So far, the sharing economy has mostly been about consumers, but the opportunity for businesses is at least as large. While individuals can share their houses, cars, tools and parking spaces, companies also have valuable assets that might be useful to someone and could generate some extra cash.
Floow2, in the Netherlands, is an example of what an Airbnb for businesses could look like. A marketplace for equipment like forklift trucks and earth-diggers, it allows companies to list items they’re not using, and have other businesses rent them out.
“This is a second source of revenue of businesses–the rental of idle capacity,” says co-founder Kim Tjoa. “In the past, this could not be activated, but now we have the Internet marketplaces where capacity is transparent.”
“Asset-sharing is going to become part of daily business practice. You will have someone responsible for the core business. Then you’ll have someone responsible for renting out idle capacity in the neighborhood,” he says.
Floow2 is aimed at small- and medium-sized businesses located near each other–say, within a five miles radius. One company might not need a van for a week, so a manager tells the rest of the community. Another might have received an extra order, so rents the van. One side gets rental income, the other takes care of business without heavy investment.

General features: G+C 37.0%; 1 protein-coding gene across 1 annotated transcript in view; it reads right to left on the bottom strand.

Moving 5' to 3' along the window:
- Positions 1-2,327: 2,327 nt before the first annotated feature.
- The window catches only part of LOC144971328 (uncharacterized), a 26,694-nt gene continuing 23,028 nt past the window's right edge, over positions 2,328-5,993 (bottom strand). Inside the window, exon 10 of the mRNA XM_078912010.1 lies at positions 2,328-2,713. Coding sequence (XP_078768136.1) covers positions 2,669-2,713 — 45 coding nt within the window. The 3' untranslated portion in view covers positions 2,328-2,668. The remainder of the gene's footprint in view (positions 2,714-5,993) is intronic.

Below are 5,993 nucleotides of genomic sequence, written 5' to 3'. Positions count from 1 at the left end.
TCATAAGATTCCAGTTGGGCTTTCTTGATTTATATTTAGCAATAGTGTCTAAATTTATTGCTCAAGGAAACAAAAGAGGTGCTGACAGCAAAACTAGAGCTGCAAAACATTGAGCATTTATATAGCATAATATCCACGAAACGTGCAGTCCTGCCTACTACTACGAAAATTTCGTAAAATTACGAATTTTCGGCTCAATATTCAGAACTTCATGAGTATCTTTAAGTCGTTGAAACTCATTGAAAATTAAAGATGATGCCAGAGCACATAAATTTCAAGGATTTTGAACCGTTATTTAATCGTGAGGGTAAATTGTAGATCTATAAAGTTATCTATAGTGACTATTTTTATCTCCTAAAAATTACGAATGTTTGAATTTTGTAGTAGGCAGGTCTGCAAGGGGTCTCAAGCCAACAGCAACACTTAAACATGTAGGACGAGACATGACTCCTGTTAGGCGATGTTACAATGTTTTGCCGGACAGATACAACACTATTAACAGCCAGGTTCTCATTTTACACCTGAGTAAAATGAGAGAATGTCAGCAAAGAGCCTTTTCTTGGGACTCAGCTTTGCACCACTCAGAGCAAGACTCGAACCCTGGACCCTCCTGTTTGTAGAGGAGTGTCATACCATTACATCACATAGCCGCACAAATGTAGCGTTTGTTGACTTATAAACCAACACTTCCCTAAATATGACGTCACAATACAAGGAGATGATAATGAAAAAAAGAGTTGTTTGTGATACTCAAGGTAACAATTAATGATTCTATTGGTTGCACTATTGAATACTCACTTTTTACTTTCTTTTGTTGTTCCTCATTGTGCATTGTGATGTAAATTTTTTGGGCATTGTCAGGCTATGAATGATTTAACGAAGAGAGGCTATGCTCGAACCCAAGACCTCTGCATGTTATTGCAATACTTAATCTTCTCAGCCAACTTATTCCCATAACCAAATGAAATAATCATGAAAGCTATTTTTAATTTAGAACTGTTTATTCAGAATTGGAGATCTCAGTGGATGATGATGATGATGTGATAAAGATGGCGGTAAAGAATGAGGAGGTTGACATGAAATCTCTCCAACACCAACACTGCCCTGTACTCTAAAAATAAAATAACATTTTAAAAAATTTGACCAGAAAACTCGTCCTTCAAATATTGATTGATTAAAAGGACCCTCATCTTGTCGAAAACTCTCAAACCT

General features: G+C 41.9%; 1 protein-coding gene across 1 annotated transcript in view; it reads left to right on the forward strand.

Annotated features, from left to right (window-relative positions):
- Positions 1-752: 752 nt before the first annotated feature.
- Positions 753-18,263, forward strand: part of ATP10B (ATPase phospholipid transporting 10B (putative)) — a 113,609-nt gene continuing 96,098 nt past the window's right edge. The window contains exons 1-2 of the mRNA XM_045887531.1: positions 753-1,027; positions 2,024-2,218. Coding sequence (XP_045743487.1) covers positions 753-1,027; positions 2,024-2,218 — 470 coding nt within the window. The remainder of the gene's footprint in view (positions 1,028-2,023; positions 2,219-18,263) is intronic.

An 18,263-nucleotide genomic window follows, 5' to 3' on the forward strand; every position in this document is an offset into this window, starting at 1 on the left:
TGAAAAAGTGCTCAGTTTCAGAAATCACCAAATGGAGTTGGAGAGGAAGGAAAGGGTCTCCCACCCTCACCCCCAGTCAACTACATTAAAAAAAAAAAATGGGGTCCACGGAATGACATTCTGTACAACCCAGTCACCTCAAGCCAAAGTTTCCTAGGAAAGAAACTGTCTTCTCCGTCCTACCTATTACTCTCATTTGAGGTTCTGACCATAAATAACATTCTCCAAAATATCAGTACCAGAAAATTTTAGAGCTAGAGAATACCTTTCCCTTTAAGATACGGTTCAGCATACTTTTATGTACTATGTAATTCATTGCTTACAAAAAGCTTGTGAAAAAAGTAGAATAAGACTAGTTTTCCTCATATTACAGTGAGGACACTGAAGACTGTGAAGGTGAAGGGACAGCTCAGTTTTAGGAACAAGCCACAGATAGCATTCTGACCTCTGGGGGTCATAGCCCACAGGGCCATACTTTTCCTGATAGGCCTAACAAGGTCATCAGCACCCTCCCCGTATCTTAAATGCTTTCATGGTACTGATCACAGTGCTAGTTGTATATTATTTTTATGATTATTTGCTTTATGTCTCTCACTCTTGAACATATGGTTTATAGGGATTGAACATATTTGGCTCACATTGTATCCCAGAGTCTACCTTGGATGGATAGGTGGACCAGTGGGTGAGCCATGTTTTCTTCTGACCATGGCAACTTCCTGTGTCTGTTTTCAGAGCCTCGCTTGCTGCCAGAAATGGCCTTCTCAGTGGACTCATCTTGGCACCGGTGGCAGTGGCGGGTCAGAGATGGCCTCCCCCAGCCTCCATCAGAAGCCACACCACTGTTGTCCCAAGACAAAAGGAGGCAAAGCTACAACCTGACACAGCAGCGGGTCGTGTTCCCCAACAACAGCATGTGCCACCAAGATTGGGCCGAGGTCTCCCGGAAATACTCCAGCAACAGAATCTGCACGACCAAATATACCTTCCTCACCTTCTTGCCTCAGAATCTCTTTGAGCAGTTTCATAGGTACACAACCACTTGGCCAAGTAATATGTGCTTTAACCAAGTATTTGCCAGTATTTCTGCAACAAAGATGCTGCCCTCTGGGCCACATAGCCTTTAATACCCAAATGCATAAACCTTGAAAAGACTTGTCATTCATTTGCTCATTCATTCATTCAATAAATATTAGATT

Floow2 hasn’t transacted any deals through the site yet. But Tjoa doesn’t sound pessimistic. He says it takes time to build up listings and get people interested. “You have to understand that it’s really a radical innovation,” he says. “The sharing economy for companies has been non-existent. What we’re trying to do is create awareness, because nobody knows about the opportunity.”
Floow2 does have contracts in place with a purchasing consortium (which organizes group deals) and a sustainable building agency. Both will offer the marketplace to their members. Tjoa is also talking to industrial parks, which could encourage their resident companies to participate.
Elsewhere, there’s more evidence that companies are taking to sharing concepts. Equipment manufacturers Caterpillar and Komatsu are both developing marketplaces in which customers can rent out unused items. And, airlines and healthcare providers have started sharing expensive equipment, thus saving on new purchases.
It may take longer for smaller businesses to come on-board. But there’s certainty opportunity: The consumer-focused sharing economy has shown as much. “Through sharing, companies can make money, have sustainable business practice and enhance their communities,” says Tjoa.